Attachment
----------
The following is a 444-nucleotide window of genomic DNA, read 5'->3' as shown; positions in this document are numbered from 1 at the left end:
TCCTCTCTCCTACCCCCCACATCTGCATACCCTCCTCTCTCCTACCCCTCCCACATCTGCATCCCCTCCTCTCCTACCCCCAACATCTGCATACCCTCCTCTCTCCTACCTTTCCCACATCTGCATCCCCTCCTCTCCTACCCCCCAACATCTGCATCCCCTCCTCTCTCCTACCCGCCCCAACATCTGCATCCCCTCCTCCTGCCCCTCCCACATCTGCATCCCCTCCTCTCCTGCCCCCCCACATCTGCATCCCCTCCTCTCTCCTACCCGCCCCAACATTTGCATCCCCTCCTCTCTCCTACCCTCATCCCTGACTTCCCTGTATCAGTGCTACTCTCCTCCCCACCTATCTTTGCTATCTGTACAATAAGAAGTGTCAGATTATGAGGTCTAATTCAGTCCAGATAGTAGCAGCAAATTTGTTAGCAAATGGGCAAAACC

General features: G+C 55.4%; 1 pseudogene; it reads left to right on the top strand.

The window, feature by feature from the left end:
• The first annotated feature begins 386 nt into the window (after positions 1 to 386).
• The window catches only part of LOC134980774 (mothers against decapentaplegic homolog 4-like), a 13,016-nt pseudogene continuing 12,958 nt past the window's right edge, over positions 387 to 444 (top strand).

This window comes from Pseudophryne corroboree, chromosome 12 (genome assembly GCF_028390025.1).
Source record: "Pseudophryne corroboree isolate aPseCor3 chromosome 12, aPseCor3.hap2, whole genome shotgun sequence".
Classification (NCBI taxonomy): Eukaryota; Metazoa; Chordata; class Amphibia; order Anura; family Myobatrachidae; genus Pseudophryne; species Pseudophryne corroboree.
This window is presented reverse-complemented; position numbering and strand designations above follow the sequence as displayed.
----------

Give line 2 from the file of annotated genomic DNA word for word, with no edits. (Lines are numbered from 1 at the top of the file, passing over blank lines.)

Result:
TCCTCTCTCCTACCCCCCACATCTGCATACCCTCCTCTCTCCTACCCCTCCCACATCTGCATCCCCTCCTCTCCTACCCCCAACATCTGCATACCCTCCTCTCTCCTACCTTTCCCACATCTGCATCCCCTCCTCTCCTACCCCCCAACATCTGCATCCCCTCCTCTCTCCTACCCGCCCCAACATCTGCATCCCCTCCTCCTGCCCCTCCCACATCTGCATCCCCTCCTCTCCTGCCCCCCCACATCTGCATCCCCTCCTCTCTCCTACCCGCCCCAACATTTGCATCCCCTCCTCTCTCCTACCCTCATCCCTGACTTCCCTGTATCAGTGCTACTCTCCTCCCCACCTATCTTTGCTATCTGTACAATAAGAAGTGTCAGATTATGAGGTCTAATTCAGTCCAGATAGTAGCAGCAAATTTGTTAGCAAATGGGCAAAACC